Hanley's chief interest here is how we should think about the costs and benefits of social mobility. The political Right, says Hanley, likes social mobility because it satisfies some measure of fairness, giving the "deserving" the chance to move up in the world (and contribute to the economy along the way). But it also allows the Right to ignore or neglict the people who don't move. The hard Left, in contrast, dislikes social mobility because it erodes working-class solidarity and suggests a belief that up on the social ladder is by definition better.Hanley writes a lot about music, because music is, or is seen as, one way to get rich without giving up the attitudes of the working class.
Hanley positions herself to the Left of centre, but the truth is that she is ambivalent about a lot of these questions, and that ambivalence comes through – sometimes consciously, sometimes less so. On the one hand she deplores the attitude of her old school teachers, who, taking their tone from Margaret Thatcher's government, seemed to think that many of her classmates were unteachable and didn't deserve to learn. Yet she also writes at length about how working-class culture seems not to support the idea that children can "improve" themselves – partly because society and the government keep telling them they're no good, so not striving is a way of sticking up two fingers at the establishment, and partly because working-class culture values "loving people for who they are", while working-class parents guess, rightly in many cases, that social mobility will mean their eventual alienation from their children. . . .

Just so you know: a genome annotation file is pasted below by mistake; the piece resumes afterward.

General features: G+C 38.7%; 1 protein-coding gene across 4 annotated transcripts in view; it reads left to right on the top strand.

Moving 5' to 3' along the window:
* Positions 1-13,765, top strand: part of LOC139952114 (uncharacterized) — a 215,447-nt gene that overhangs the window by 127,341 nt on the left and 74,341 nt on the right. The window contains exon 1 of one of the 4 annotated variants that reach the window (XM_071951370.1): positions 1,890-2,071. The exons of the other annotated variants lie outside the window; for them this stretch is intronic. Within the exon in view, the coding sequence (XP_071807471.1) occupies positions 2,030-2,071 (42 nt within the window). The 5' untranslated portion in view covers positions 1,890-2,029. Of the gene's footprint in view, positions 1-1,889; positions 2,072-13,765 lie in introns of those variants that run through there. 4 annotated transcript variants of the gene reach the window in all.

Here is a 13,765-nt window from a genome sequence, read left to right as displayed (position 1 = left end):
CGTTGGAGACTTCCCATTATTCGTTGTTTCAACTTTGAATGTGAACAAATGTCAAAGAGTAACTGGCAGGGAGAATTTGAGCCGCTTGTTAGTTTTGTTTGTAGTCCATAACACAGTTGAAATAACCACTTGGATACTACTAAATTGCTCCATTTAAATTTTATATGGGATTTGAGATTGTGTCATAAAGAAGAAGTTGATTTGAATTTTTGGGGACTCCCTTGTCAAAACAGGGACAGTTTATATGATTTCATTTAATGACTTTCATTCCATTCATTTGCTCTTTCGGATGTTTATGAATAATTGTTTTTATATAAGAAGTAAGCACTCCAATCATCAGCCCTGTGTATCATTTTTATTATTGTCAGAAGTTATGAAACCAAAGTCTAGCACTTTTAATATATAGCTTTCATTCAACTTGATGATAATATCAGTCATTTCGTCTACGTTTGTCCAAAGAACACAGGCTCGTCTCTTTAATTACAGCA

The sociological problem has a psychological equivalent, which Hanley writes about well: her obvious feelings of embarrassment and guilt at being the kind of dutiful student who escaped her roots, mingled with her pride and delight escaping. "The difficulty comes when you have a thought that goes along the lines of 'I believe life can be better than this'; a thought which is then interpreted by other people as 'You believe you're better than me.'"
I have thought about this recently in the context of stories about kids from impoverished or minority backgrounds who feel alienated in college. Hand-wringing about the lack of institutional support they get misses the basic truth that Hanley lived, the ambivalence of leaving where you came from and becoming something else.
Jason Isbell even wrote a song about this, The Last of My Kind:
Tried to go to college but I didn't belongTo think that every smart kid ought to go to college, and that we ought to do everything we can to help them, is to make a judgment that an educated, middle-class life is better than a working-class life spent among familiar surroundings and familiar people. I won't lie, that's how I feel. But the older I get the less interest I have in imposing my own ideas about the good life on others.
Everything I said was either funny or wrong